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Effect of peptidoglycan amidase MSMEG_6281 on fatty acid metabolism in Mycobacterium smegmatis

Miao, Jiatong, Liu, Hanrui, Qu, Yushan, Fu, Weizhe, Qi, Kangwei, Zang, Shizhu, He, Jiajia, Zhao, Shijia, Chen, Shixing, Jiang, Tao
Microbial pathogenesis 2020 v.140 pp. 103939
ABC transporters, Mycobacterium smegmatis, acyl coenzyme A, acyl-CoA dehydrogenase, amidase, biofilm, cell walls, fatty acid metabolism, gene targeting, liquid chromatography, mycolic acids, pathogenicity, peptides, peptidoglycans, phenotype, protein-protein interactions, proteome, proteomics, tandem mass spectrometry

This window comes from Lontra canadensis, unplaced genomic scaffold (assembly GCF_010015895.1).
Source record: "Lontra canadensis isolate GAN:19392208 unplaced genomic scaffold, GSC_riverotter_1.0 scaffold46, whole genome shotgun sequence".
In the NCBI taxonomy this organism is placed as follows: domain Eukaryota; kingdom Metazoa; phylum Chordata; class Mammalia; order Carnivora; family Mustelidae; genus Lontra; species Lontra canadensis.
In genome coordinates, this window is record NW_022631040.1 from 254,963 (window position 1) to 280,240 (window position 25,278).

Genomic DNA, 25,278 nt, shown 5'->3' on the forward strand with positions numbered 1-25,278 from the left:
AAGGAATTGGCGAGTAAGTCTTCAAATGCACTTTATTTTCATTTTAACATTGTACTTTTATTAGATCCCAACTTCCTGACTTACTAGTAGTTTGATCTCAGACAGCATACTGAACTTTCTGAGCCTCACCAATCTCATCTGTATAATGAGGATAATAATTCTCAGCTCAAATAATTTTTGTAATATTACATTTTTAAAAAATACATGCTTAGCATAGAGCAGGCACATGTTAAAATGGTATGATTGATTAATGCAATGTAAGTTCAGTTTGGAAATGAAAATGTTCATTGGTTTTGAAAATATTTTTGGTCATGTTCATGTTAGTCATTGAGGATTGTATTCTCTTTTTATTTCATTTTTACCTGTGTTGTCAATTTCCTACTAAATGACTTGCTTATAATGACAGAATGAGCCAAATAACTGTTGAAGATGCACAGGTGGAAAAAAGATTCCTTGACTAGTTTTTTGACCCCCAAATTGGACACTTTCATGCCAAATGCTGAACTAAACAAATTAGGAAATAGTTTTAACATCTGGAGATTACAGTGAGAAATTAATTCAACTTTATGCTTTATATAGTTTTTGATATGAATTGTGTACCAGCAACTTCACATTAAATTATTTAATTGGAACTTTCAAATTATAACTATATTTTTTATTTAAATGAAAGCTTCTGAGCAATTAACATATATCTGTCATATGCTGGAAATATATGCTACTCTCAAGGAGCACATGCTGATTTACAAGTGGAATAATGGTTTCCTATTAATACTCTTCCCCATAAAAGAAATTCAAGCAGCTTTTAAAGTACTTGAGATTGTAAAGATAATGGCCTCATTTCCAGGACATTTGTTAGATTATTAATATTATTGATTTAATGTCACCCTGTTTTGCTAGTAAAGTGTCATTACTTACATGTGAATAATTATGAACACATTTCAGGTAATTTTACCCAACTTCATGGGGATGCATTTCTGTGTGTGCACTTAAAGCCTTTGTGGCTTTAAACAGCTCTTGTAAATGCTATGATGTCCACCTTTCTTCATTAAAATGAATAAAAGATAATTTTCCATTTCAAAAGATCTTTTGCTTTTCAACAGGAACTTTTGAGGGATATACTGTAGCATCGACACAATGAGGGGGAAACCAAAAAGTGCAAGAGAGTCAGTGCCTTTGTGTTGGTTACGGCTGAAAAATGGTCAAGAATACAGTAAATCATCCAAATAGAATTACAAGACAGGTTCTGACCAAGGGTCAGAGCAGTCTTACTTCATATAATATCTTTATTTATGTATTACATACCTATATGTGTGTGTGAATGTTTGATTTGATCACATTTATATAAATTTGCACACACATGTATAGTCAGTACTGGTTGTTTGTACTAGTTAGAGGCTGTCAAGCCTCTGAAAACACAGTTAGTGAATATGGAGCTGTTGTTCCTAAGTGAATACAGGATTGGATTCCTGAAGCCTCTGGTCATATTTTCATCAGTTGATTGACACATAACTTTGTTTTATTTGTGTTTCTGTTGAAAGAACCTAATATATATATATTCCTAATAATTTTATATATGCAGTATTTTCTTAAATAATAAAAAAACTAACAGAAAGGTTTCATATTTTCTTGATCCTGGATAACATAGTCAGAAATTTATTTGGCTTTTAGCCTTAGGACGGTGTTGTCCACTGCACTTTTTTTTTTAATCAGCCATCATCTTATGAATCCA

Mycobacterium smegmatis MSMEG_6281, a peptidoglycan (PG) amidase, is essential in maintaining cell wall integrity. To address the potential roles during the MSMEG_6281-mediated biological process, we compared proteomes from wild-type M.smegmatis and MSMEG_6281 gene knockout strain (ΔM_6281) using LC-MS/MS analysis. Peptide analysis revealed that 851 proteins were differentially produced with at least 1.2-fold changes, including some proteins involved in fatty acid metabolism such as acyl-CoA synthase, acyl-CoA dehydrogenase, MCE-family proteins, ATP-binding cassette (ABC) transporters, and MmpL4. Some proteins related to fatty acid degradation were enriched through protein-protein interaction analysis. Therefore, proteomic data showed that a lack of MSMEG_6281 affected fatty acid metabolism. Mycobacteria can produce diverse lipid molecules ranging from single fatty acids to highly complex mycolic acids, and mycobacterial surface-exposed lipids may impact biofilm formation. In this study, we also assessed the effects of MSMEG_6281 on biofilm phenotype using semi-quantitative and morphology analysis methods. These results found thatΔM_6281 exhibited a delayed biofilm phenotype compared to that of the wild-type M.smegmatis, and the changes were recovered when PG amidase was rescued in a ΔM_6281::Rv3717 strain. Our results demonstrated that MSMEG_6281 impacts fatty acid metabolism and further interferes with biofilm formation. These results provide a clue to study the effects of PG amidase on mycobacterial pathogenicity.